My son's almost 11 and if i ignore his temper surges, still very much a baby, innocent and impressionable. His birthday is approaching soon, and we asked him what he wanted as a present, (a temporary lapse in sanity prompted us to ask him if he wanted a PSP, or Wii), he said NO to both. I was quite surprised!
He's most happy if you take him for a game of soccer or cricket, delirious if someone can kick ball with him all day. Those are the moments when i see the beautiful bonding between the two brothers, the natural ease with which the elder teaches the younger how to kick, how to bowl. Those are the memories which sustain me when they are at each other's throats, usually triggered by trivial matters.
He has been to friends' houses where everything is grand, cupboards overpacked with gizmos and unlimited pepsi/cocacola, in other words, a different life style from what he's used to. He's been to houses too, where it's been the opposite, low on frills but high on fun, quite like the much hyped about 'middle class' experience. He's always come back raving about the time he spent with his friends, whether it was the playstation or the game of soccer they played, never the inequality of it all.
When we moved to Singapore, we gave up a lot (wrt the support system) in delhi, our help, the driver and our cars. In Delhi, it was a constant effort to insulate the boys against the 'showing off' culture that the city is known for. It is so easy to get swayed away by affluence. There was an instance of a colleague buying a bigger car because his son was ashamed of the smaller one. Since when has contentment been measured with money? And what will happen when the money dries up?
In Singapore, we've opted not to take a car, because the public transport is one of the best in the world. Here we walk, we cycle, we take the local train,the bus or the cab, sometimes even all three, to reach our destination. Initially the kids had problems coming to terms with the forced walking, coming as they did from their chaperoned life where they had been chauffered everywhere. If you've lived in Delhi, you would know that the public transport is apalling not to mention the safety issues of sending children alone anywhere.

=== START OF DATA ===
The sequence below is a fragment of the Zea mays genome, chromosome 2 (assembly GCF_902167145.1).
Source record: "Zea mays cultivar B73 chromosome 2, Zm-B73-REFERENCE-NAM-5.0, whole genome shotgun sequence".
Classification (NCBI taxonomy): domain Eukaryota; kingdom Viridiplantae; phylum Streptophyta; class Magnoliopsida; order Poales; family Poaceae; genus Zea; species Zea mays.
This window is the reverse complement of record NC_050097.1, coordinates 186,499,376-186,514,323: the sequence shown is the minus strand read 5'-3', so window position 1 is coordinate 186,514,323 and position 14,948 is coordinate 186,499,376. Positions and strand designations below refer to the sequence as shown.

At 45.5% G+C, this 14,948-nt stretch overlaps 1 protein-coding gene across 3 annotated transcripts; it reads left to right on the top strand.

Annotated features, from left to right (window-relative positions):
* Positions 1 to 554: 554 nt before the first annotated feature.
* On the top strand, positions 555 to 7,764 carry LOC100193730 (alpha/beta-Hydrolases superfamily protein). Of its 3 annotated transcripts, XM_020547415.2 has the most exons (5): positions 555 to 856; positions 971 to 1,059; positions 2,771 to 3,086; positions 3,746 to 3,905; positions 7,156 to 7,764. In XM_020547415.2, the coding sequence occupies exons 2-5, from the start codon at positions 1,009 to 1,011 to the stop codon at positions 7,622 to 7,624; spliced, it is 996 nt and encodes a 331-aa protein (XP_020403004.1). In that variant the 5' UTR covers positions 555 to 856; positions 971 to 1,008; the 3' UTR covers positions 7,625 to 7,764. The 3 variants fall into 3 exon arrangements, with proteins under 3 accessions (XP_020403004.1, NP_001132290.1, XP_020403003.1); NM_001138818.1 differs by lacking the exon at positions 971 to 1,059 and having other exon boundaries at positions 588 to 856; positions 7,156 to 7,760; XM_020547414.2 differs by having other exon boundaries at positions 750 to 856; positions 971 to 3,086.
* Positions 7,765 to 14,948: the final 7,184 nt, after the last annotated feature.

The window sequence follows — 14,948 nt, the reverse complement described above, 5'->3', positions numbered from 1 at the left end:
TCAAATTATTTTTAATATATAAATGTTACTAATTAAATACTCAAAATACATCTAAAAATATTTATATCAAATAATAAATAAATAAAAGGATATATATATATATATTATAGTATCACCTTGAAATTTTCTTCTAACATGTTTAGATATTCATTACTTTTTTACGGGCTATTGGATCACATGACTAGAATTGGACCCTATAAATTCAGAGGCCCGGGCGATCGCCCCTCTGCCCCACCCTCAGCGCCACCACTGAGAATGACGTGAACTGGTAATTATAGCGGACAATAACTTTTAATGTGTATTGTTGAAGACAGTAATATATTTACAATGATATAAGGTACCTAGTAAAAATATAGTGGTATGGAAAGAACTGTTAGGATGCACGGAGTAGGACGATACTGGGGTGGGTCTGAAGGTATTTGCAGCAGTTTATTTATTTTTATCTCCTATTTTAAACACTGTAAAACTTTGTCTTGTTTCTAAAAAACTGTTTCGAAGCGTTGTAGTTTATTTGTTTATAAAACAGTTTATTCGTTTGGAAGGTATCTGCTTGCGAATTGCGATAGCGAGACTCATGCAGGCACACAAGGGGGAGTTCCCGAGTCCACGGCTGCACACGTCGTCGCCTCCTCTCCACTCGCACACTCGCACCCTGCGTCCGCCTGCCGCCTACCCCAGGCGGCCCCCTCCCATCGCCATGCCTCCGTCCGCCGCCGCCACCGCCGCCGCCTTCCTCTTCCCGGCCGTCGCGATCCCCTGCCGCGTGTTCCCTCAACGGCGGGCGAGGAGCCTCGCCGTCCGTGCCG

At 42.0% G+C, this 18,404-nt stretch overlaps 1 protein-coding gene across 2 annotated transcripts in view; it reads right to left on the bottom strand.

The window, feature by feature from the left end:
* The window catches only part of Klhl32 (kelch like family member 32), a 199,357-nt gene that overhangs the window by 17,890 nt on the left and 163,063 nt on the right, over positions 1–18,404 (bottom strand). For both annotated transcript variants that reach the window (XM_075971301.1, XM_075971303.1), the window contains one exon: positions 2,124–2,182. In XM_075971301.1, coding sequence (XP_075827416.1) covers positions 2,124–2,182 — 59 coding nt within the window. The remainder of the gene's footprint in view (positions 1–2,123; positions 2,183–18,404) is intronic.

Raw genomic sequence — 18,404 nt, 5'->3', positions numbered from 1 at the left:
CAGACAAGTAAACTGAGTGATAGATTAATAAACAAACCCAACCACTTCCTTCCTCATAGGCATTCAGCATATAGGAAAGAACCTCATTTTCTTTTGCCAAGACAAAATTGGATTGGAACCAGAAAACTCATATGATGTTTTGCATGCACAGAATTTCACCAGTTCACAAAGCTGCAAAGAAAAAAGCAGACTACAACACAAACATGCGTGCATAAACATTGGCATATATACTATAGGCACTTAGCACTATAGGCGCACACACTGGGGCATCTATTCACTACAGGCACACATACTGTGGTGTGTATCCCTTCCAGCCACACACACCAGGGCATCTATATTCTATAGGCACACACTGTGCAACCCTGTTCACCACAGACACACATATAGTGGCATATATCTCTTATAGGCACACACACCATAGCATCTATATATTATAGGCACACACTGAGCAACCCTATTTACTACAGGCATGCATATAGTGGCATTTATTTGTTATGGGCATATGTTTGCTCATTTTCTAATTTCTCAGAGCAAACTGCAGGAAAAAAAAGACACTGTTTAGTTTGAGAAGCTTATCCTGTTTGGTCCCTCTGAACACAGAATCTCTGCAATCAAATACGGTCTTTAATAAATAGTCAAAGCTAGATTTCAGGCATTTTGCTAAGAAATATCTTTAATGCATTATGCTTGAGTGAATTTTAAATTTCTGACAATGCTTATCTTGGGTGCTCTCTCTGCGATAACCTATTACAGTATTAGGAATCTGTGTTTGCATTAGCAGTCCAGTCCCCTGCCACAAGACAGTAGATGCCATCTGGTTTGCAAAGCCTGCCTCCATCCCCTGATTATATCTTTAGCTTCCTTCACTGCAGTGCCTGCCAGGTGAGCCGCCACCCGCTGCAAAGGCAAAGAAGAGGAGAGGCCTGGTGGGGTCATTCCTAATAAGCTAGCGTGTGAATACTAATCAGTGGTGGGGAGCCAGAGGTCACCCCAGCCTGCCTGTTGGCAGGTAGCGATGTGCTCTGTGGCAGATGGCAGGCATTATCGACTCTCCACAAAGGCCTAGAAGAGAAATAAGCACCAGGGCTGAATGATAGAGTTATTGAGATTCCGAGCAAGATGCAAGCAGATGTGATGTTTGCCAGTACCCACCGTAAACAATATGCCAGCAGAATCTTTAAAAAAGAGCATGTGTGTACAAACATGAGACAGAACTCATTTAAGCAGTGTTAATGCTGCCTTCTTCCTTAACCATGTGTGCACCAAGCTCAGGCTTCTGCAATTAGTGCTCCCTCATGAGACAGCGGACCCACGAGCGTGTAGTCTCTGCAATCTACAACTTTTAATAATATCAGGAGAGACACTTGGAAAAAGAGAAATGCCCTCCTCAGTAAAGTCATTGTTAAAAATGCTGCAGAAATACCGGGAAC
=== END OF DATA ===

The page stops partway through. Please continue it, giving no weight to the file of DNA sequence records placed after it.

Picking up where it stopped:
There were times, here, when Swaraj would ask why we didn't have a car. We would explain to him, about what he's been studying in school, about global warming, about the excellent infrastructure Singapore has to offer, about the need for it. There are times he doesn't understand, and just accepts it as a quirk of ours. But he accepts, which i feel is a big step forward.
It worries me when i see children his age, cushioned against the disappointments of life. I've seen them getting everything on a platter, and it scares me that the parents, in their bid to give them the best, are spoiling them silly. The new mantra seems to be, if you can afford it, then you must have it. The line between needing and wanting seems to be getting merged.
The 5 yr-old has a t-shirt which reads
"saw it, wanted it, threw a fit, got it!!!"
funny, because if he were to throw a fit, he would have definitely got it, a sound verbal thrashing :D
It is difficult to deny your kids something, but i realise the importance of saying no. I believe in what i've been told when growing up, of learning to handle little disappointments so that you are better at handling life's bigger challenges. Of using middles class ways of building up resilience and character. Of learning to want something bad enough to work for it. Even with all this, my mother feels that we've been bringing them up easy. Sometimes the effort seems tiring, going through all the arguments just to prepare him for something he has no clue about. Sometimes it's so easy to give in....
Till now Swaraj has been delightfully simple, happy with his sports activities and his allocated computer time. But it's getting increasingly difficult to strike a sane balance between needs and wants. Of knowing the difference between the two...of wanting him to know that whatever we own is the result of hard work and self denial...of wanting him to know about the value of money, the value of his soccer coaching, of wanting him not to take everything and everybody for granted, and of wanting him to know that value does not always mean money.
Whoever said parenting was easy? The difficulty level sure increases with their age!!! and I hope i pass, each time...:D